Within the realms of a mind that has not been diagnosed with a clinical disorder, what does a healthy mind look like day-to-day?
At 47, I feel as though I manage most of my demons fairly well. I consider myself to be mentally well. Which does not mean I am happy all of the time.
Thanks to Facebook Memories, and my penchant for oversharing online (but not in real life – the sign of an extroverted introvert?), I can see that my “bad days”, the days where I feel inexplicably irritable, are not a new thing. It may seem they are related to hormones or a frustrating day at the office or too many encounters with self-absorbed humans on the way to work. But the evidence is clear. I am prone to some “bad days” here and there.
I have had my fair share of therapy over the years. I have taught myself how to: turn negative thoughts into positive ones; to exercise regularly for the undeniable mental benefits; to just accept my emotions, not try to change them, but not feed them; to be more careful with others when I recognize I am in that mood; to know that what I think others are thinking of me isn’t necessarily true (and not always important).
Not only have I taught myself how to manage my mind. My experience has made me the “therapist” to those close to me. I provide good advice about how to manage uncomfortable emotions.
The list of major topics that have caused me angst over the years are not unique: heartache, loneliness, academic failures, career discontentment. The way I have dealt with some of my angst has not always been healthy (see a number of uncompleted degrees).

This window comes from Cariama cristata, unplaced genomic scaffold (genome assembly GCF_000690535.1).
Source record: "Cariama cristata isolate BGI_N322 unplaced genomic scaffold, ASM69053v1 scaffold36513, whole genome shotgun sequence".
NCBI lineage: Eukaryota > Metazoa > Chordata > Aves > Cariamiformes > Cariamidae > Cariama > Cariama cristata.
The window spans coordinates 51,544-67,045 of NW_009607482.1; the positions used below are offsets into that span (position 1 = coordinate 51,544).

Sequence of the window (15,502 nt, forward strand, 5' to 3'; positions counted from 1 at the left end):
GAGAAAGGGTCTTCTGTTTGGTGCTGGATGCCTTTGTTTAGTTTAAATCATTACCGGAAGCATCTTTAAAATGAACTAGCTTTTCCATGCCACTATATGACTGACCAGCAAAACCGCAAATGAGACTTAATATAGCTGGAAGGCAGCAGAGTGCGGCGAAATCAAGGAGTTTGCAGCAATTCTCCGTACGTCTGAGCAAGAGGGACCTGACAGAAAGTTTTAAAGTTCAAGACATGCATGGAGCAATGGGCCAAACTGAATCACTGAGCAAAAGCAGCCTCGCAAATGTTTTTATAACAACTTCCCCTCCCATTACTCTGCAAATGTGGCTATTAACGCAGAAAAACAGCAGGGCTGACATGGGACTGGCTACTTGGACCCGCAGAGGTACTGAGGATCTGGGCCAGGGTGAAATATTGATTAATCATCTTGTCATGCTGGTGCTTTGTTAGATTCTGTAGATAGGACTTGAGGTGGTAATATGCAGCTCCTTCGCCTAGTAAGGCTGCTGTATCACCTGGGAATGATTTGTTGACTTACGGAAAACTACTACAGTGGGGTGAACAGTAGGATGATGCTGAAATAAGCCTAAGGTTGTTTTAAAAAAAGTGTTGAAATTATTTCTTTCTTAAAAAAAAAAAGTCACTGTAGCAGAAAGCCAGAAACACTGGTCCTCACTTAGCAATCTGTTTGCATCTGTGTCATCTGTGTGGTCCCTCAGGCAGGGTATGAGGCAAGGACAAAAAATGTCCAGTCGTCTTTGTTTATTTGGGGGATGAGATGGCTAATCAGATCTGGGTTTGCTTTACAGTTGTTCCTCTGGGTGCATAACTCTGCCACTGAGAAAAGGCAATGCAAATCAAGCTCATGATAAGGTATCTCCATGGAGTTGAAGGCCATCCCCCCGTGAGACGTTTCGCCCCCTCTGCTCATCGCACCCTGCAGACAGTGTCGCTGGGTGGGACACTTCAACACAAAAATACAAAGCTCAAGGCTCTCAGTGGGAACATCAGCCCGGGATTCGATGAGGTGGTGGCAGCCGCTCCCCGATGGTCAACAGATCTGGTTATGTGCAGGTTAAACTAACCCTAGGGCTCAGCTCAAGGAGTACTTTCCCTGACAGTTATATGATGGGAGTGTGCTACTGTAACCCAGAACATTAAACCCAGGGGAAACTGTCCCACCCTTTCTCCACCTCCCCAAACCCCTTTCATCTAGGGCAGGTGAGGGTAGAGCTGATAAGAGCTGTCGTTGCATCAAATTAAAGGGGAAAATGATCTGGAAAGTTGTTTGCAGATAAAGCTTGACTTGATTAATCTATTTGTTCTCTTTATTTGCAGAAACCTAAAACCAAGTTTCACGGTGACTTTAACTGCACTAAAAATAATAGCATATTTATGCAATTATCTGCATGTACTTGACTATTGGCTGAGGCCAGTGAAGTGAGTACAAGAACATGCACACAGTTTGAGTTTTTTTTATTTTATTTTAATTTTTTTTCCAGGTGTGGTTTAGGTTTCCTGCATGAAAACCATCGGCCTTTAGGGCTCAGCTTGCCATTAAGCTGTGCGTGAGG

There was a time not that long ago when I thought if I had a couple good days in a row, it was inevitable that a bad day was coming. More often now, I notice that the bad day is really more of a bad morning or a bad afternoon and I am able to infuse the bad day with a lot of good.
And I am able to recognize all the good in my life very deeply. I recognize the small things. The sights and sounds that give me comfort on my way to work (a city I love, the different seasonal delights, a perfectly made americano misto). I am incredibly grateful for the big things that create joy in my life. My husband, my family, friends, dogs, a safe place to live in the world. I also try to put my shit into perspective in comparison to real problems people have on a day to day basis. But I’ve also learned guilt for ones feelings doesn’t make one feel better either.
I am a big believer that people tend to look at things as black or white and that is a mistake. For example, in the media, it seems to me that people are good, until they do something bad, and then they are bad. People are not all good and not all bad. Even the evil people have a sliver of good in them.
Similarly, I think a healthy mind is not black or white. It has many shades in between and many healthy states of being. Some of us absorb a lot of the energy and emotions around us all the time. This can make us incredibly happy, sad, angry, anxious. And well adjusted at the same time.
I am writing this to celebrate all those shades in between.
Note: if you are struggling with feeling happy and you are not sure what to do, please speak to your doctor or mental health professional.